• Implement mechanisms to detect and limit the type of low-tech brute force attacks that allow low-tech hackers to capture large numbers of login credentials. For example, for systems exposed to the Internet, use CAPTCHAs or other challenges to slow down the speed at which cyber-criminals can access your systems and monitor your systems for unusual activity (especially from international servers under-represented in your typical customer profile).15
  1. Frequently, people find a username and password combination and use it repetitively. A recent report by Reuters indicates that the vast majority of banking customers use their bank login credentials to access other Web sites.16 The report estimates that over 70 percent of Internet bank customers use their online banking passwords with non-financial sites, and almost 50 percent use both their online banking username and banking password at other Internet sites.

The practical lesson for retailers:

  • Create a business rule/process that forces employees (and customers/vendors accessing retail systems) to create unique passwords for access and then educate them about the risks involved in using the same login credentials across multiple systems and sites. For example, implement rules as set out above with respect to special characters, letter/number combinations, punctuation, or a mixture of lower and upper case characters and explain why this is important.
  • When capturing financial information at a retail location (such as PIN data), remember that the PIN may be used by the consumer for other purposes (such that exposing the PIN in unencrypted formats, locally or in a centralized database, may jeopardize not only the customer relationship with the retailer, but also with other merchants with whom the consumer uses the same login credentials).

Also, remember that people create almost all of the software and systems a retailer contracts for, so the issues with respect to login apply equally to all vendors and subcontractors of the retailer. This includes those vendors supplying financial capture and other POS devices, providing IT consulting services, and other vendors who we may consider to be “sophisticated” in the ways of security and privacy. A few tips:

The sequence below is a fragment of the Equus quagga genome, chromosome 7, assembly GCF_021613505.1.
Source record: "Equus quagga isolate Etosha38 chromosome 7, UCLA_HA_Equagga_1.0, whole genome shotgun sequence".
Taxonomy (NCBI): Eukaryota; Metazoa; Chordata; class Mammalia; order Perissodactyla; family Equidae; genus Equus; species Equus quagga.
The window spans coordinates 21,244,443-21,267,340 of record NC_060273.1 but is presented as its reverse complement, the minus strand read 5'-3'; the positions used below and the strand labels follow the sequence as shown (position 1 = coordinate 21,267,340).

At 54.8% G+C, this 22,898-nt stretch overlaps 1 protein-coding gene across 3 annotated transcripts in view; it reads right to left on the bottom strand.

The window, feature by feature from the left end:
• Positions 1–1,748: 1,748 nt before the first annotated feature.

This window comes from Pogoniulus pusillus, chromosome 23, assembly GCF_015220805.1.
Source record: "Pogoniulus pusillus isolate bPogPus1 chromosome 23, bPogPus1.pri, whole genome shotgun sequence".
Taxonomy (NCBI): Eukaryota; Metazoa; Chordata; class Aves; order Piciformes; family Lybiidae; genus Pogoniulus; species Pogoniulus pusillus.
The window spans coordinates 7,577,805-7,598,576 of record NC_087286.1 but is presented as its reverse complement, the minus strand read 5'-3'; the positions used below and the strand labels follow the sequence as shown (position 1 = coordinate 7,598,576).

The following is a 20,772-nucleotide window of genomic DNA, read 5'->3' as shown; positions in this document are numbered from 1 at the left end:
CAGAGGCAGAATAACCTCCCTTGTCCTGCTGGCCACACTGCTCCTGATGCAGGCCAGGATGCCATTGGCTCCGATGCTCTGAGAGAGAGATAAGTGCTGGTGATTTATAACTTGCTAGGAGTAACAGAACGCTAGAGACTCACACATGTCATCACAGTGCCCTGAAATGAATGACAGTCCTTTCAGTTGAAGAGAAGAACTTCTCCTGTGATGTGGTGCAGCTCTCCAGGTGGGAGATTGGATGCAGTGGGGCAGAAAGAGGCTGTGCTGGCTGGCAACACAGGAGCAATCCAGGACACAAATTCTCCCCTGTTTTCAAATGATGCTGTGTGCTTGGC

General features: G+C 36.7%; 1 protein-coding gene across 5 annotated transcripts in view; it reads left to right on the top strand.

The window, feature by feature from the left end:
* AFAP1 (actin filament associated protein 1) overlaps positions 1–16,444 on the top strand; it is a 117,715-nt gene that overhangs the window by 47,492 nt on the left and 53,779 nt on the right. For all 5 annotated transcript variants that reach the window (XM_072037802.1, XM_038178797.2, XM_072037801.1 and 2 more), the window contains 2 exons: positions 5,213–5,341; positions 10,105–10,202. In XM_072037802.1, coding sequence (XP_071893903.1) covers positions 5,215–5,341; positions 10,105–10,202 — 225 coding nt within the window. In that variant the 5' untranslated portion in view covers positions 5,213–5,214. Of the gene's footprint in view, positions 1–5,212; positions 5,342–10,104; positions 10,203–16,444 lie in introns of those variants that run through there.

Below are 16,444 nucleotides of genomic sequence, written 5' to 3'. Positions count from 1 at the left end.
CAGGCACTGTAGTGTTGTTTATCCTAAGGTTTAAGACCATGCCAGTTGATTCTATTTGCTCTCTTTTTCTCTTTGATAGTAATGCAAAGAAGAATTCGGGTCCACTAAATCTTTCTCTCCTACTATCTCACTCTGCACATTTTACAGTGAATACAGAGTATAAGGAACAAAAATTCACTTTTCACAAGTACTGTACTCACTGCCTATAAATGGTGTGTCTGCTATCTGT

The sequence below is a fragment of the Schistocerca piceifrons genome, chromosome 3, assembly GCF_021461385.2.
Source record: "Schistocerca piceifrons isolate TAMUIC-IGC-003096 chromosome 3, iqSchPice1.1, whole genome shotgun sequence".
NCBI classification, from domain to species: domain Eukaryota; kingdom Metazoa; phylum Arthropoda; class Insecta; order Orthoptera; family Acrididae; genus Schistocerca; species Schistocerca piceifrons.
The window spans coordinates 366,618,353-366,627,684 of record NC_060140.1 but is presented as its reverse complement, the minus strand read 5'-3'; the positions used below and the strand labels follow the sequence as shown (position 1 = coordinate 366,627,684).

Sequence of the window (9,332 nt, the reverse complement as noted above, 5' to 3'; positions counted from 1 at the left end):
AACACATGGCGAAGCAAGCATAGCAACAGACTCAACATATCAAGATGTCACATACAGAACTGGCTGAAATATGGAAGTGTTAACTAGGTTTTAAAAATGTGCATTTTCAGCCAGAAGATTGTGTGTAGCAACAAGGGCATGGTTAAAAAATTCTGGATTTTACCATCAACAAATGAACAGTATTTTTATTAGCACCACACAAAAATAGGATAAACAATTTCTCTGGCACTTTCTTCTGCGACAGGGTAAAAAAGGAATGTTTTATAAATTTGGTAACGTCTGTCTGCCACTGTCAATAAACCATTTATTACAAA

• Conduct due diligence on vendors that are providing the services, software applications or hardware that touches your data and the data of your customers.
  • Have each vendor provide a representation and warranty in their contracts with respect to critical compliance issues (such as Payment Card Industry compliance for financial information),17 and
  • Create an ongoing obligation in the contract that the vendor will warn you of security threats or notices from any party if the specific system installed/used for your retail business fails or is subject to a security incident. You may also want to include a provision for security audit rights or have specific attachments to vendor contracts that spell out how the vendor handles security (from resetting default passwords18 to background checks on vendor employees who will have access to login information).


Data-rich retailers are clearly being targeted by cyber-criminals. These attacks start at the POS (with devices that are easy targets for low-tech hackers) and extend to enterprise-level exposures that are inadvertently created by ignoring both industry standards and the habits of retail employees and customers. While technology is key in reducing digital risks in retailing (and evolving laws and regulations clearly link digital risk assessment/reduction with implementation of the appropriate levels of technology), education of customers and employees and adoption of simple business process steps (such as effective login credentialing and use of login challenges) can have a huge impact in reducing overall retail exposure to the vast majority of low-tech digital attacks. Adequate due diligence of IT vendors, and recurrent audit and supervision for compliance by these vendors, also play a part in reducing the digital risks in the retail market space.

Audit your current systems. Review your vendor contracts and contact your current vendors about security concerns. And be alert to the growing number of low-tech, high-tech criminals that represent one of the greatest threats to the finances and goodwill of your retail business.